Knut Wiggen has always been devoted to understanding how music and technology complement each other in today's society.
His radical ideas on the subject were exercised in his work in Sweden, both at Fylkingen Swedish Radio and the Elektronmusikstudion EMS Stockholm, thereby contributing to Stockholm's position as a central hub for new and radical art and music in Europe during the 1960s and 70s.
Wiggen studied classical music and composition growing up, and music history at the Uppsala University. His first contact with musique concrète, electronic music, and composers like Pierre Schaeffer, Iannis Xenakis, Bruno Moderna, Luigi Nono, and Karlheinz Stockhausen came during the early 1950s in Paris and Darmstad.
He served as chairman of Fylkingen from 1959-1969, and in 1962, with engineer Tage Westlund, he began to plan, build, and lead an advanced electronic music studio for Swedish Radio, named Elektronmusikstudion i Stockholm (EMS). Two years later the Swedish National Radio turned the EMS over to Wiggen, who continued to head the institute until 1967.
During his time at EMS, Wiggen created a new musical instrument consisting partly of the world's first digitally steered electronic music studio and of a new composition programme, MusicBox. MusicBox allowed composers to work with a new concept of space, i.e. simulated variable space, similar to today's 5.1 sound technology. When Wiggen presented EMS at the 20th Anniversary of Musique Concrète in Paris in 1968, Pierre Schaeffer reacted saying: "I believe that this conception is completely unique in the whole world…", and "This tool, this super technique in the ear's service, is something the third millennium needs".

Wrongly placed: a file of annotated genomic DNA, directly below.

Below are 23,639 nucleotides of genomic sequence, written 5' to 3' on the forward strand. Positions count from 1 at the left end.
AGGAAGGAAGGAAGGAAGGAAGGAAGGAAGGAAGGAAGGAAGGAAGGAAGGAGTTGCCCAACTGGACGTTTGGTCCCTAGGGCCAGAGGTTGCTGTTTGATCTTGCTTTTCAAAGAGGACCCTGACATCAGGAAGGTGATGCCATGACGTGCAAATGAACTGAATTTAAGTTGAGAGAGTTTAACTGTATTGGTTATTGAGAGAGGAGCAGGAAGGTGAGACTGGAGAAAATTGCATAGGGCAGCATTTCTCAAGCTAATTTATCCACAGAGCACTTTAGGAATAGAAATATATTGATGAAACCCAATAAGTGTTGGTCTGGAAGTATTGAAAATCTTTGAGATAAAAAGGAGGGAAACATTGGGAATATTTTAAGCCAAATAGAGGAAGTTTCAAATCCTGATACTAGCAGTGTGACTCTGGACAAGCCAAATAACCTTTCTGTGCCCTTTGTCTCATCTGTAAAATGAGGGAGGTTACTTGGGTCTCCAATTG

Knut Wiggen’s work has been presented internationally and at home, at events such as ISCM World Music Days (1956 Baden-Baden, 1976 Boston), at the Oslo Concert Hall's opening (1977), at the Ultima-Festival in Oslo (2003, 2004) and at the Bergen International Festival (2009). He is also the author of several books.
In 2003, the Norwegian Center for Technology in Music and the Arts (NOTAM) in Oslo established a “Studio Wiggen” in honour of the composer. Wiggen has also been awarded honourary membership in the Norwegian Society of Composers in November 2009, and in 2010 he was presented with the King's Medal of Honour in silver.
Wiggen continues to work full time today – both writing and composing.